At 6’0”, 168 pounds and 68 years old, the svelte Jimmy Goldman (A’60)—yes, everyone still calls him Jimmy—is the picture of fitness and health. He says genetics plays a big role in his health, but he certainly deserves all the credit when it comes to being fit.
Goldman, who earned swimming ribbons in the 200- and 500-yard freestyles in his age group at the 2005 Senior Olympics held this past June in Pittsburgh, is an avid swimmer, bicyclist and walker. His exercise regimen, aggressive for even someone half his age, measures 55 miles each week. He swims five miles, walks 15 miles and bikes 35 miles per week, often with his wife Susie, who also won Senior Olympic honors in the 200 freestyle and triathlon.
“It’s a lot of exercise, but I like doing it because it’s not a lot of the same thing. It makes me feel good and it keeps me hanging around younger folks,” says Goldman, who began biking in his mid-30s on a three-speed he purchased at Sears. Today, he estimates that he’s biked more than 75,000 miles with his wife in and around his native Pittsburgh, and during trips to New Zealand, Australia, France, Italy, California and Canada. Next month he and Susie are off to Ireland.
Called a “transitional senior” by his three grown children, Goldman is a member of the South Hills YMCA swimming team and an annual competitor in the Jewish Community Center (JCC) Indoor Triathlon, JCC master’s swimming meets and the Lake Arthur two-mile swim, which he’s won every year in his age group. He won this year’s Lake Arthur event the day after the Senior Olympics.
Goldman is also founder and organizer of Carnegie Mellon’s 1,650-yard Challenge, an annual fundraising event for the varsity swimming team. This January will mark the event’s 10th anniversary.
How does he find the time for his rigorous athletic schedule? As an architect who specializes in the design of sports facilities, Goldman has been able to “combine his vocation with his avocation.”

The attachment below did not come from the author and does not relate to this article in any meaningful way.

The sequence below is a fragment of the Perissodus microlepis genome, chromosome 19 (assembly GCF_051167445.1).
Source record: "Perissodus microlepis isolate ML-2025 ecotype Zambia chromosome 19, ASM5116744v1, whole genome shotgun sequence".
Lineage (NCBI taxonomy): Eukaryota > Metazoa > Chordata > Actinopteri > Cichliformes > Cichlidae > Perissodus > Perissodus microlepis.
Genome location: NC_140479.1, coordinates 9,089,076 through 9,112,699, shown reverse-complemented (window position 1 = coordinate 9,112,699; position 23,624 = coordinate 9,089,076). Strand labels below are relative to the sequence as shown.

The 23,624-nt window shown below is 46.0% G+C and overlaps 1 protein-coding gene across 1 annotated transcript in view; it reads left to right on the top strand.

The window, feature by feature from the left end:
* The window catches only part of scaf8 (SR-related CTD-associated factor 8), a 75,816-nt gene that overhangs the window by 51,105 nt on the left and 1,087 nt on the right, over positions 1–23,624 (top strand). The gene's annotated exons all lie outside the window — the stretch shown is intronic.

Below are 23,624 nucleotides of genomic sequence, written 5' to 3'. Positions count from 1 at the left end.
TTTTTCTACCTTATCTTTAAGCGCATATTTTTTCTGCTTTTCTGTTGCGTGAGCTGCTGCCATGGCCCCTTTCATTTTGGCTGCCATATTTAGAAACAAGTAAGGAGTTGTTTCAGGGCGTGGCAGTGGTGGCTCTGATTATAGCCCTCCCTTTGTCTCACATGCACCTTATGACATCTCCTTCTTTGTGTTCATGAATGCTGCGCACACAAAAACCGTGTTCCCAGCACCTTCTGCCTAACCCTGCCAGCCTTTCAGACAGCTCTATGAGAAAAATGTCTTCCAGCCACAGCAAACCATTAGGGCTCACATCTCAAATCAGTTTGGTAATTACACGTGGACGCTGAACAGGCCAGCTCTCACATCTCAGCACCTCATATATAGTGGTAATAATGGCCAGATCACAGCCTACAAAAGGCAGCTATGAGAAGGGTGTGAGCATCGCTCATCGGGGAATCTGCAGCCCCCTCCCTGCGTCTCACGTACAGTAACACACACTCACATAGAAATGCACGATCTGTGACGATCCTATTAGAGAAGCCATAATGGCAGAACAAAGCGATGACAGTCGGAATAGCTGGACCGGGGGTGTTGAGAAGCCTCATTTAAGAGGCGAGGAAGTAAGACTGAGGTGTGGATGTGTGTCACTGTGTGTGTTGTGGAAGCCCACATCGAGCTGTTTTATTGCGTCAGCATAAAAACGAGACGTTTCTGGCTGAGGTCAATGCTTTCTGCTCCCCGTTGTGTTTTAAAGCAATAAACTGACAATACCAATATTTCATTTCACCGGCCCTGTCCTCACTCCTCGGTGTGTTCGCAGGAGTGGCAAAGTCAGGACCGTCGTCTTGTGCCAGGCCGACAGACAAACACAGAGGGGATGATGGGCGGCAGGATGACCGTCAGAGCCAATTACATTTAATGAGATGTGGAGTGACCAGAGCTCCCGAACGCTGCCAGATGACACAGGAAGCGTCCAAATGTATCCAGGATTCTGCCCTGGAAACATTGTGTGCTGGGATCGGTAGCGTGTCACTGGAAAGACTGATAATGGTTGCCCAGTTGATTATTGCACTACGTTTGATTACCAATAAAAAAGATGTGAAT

The athletic architect, who often walks and bikes to client meetings from his home office in the Squirrel Hill section of Pittsburgh, has designed sports facilities for many schools and universities, including the digs in Carnegie Mellon’s University Center. “I understand facilities from the user’s point of view,” he says.
Goldman qualified for this year’s Senior Olympics by placing first or second in his age group in six swimming events at the Pennsylvania Senior Olympics at Shippensburg University last summer. But he chose to only compete in the 100 (12th place), 200 (8th place) and 500 (5th place) freestyles, posting personal best times in each event.
“I chose to swim one event each day. Even masters athletes get nervous,” he says.
More Senior Olympians
Jimmy Goldman wasn’t the only alumnus to participate in the 2005 Senior Olympics in Pittsburgh. Others were swimmers Ken Kantrowitz (A’63) and Barry Shields (A’89).
In his age group (65-69), Kantrowitz placed 6th in the 100 butterfly, 10th in the 50 fly, 10th in the 200 breaststroke, 14th in the 50 breast and 16th in the 100 breast.
Shields (50-54 age group) finished 2nd in the 500 freestyle, 4th in the 200 freestyle and 200 backstroke, and 5th in the 50 and 100 backstrokes.